Illustration by Michelle Dudley
Instead of heading back to my dorm at the end of the day on Oct. 25, I headed to Monmouth in a car with a couple of other Knox students. Ignoring piles of homework and projects that were due, I attended a conversation with Fatima Asghar — a Muslim Pakistani American poet.
A few minutes into the session attendees saw a clip from Brown Girls, a web series screen written by Asghar. The extremely realistic and contemporary web series explores problems faced by South Asian girls in America. Afterwards, Asghar read the crowd some poems from her upcoming book ‘If They Come for Us’.
Her poems are based on a spectrum of personal and sociocultural themes which reflect the very real problems faced by people of color, especially the brown and the Muslim population in America. A mix of pop culture references like singer Ashanti and Islamic allusions in Arabic and Urdu, Asghar’s poems manage to be unapologetically bold and sensitive.
Her poems talk about her personal experience as an orphan. She often writes about yearning for her mother, her roots amidst the violent Indo-Pak dispute over Kashmir and her place in today’s America amongst the trending Islamophobia and the nationwide political chaos.
Speaking about experiences that led her to write her poems, Asghar explains the events in her life that have stayed with her throughout her life before each poem. She feels the tragedies in her life need to be talked about more openly.
Questioned about the reception of her very South Asian work in America, Asghar admits it is a lonely feeling when her audience cannot always relate to her experiences and culture. However, that becomes the very reason for doing her work, as often Americans talk about South Asian culture in a very misinformed manner. On these occasions, Asghar thinks to herself, “you don’t know anything about my culture, about South Asian people.” Thus, her work as a person from a South Asian background becomes pivotal as it creates awareness and educates Americans on things they have minimal information about.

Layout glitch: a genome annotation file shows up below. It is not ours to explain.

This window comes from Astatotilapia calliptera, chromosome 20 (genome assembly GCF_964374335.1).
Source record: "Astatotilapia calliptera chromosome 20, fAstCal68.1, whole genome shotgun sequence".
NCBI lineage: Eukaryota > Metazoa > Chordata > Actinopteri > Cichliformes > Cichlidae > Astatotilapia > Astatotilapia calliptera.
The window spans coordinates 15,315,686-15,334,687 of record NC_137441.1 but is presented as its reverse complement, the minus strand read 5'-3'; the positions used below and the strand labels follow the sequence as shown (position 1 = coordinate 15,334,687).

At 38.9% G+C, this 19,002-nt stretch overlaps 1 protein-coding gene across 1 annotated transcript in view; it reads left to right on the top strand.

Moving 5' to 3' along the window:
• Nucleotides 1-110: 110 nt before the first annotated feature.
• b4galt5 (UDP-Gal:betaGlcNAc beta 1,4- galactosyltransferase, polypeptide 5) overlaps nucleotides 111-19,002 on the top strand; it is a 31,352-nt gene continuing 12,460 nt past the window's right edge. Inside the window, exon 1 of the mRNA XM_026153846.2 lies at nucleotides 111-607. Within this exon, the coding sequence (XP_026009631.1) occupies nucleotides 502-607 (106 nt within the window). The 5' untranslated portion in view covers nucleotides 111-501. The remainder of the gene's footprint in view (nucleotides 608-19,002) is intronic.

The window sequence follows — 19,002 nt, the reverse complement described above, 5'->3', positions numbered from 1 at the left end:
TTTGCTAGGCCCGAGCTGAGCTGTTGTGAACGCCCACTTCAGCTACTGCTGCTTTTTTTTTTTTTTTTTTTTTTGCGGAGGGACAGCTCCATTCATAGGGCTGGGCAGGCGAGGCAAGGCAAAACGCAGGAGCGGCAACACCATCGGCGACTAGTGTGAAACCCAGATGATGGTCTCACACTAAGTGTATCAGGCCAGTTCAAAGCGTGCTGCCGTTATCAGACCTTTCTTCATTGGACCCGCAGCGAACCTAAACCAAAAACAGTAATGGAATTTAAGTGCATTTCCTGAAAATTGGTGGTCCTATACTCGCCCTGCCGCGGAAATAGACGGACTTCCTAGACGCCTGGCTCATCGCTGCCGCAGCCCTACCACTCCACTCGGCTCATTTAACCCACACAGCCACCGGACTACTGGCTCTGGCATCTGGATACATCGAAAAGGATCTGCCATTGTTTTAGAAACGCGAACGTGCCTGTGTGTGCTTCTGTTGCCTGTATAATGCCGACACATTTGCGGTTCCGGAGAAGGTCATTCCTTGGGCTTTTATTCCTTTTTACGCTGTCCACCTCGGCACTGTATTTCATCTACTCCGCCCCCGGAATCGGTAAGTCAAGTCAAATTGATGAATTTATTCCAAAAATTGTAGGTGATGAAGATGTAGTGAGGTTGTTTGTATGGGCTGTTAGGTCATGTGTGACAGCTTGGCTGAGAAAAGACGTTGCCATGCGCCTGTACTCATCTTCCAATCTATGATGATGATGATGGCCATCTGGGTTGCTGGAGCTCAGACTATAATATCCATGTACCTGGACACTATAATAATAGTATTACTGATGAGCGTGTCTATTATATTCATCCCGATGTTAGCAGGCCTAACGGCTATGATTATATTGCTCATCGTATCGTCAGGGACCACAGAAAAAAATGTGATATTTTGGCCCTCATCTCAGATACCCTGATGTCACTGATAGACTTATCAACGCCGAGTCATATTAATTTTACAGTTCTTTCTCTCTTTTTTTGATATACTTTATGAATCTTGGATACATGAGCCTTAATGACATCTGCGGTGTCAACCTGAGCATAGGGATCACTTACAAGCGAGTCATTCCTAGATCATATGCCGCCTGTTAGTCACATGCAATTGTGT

In her work, Asghar liberally uses swear words and talks about subjects that would normally be taboo in the very conservative South Asian culture. She discusses grooming habits, the ‘hairiness’ of brown girls, sexuality and dress code. Having lived in Pakistan for all of my life, I was able to identify with her poems very personally. It was an amazing experience to see a woman who came from a similar background, but was able to break through traditional expectations and form her own identity. Asghar gets to decide how much of a Pakistani, how much of a Muslim, and how much of an American she is,
and she is all of those very passionately.
Asghar is also a major believer in the power of brown women. In her own life, her major support systems are her brown friends, aunts and sister. Her courage to go out every day and speak about what she believes in comes from her circle of female friends. They are home for her. In her work, Asghar fiercely supports and stands with her Muslim friends and fellow people of color regardless of their country or race. She always looks for more works that represent people of color and those people of color actually having a chance to represent their cultures responsibly.
An animated and interactive personality, Asghar smiles abundantly and combines the sensitivity of her concerns with witty conversations. As we say goodbye to Asghar and head back to Knox, I am filled with a sense of confidence and reassurance. No matter where I go in the world, as long as I am passionate about what I believe in, I am a brown girl who can make a hell of a difference.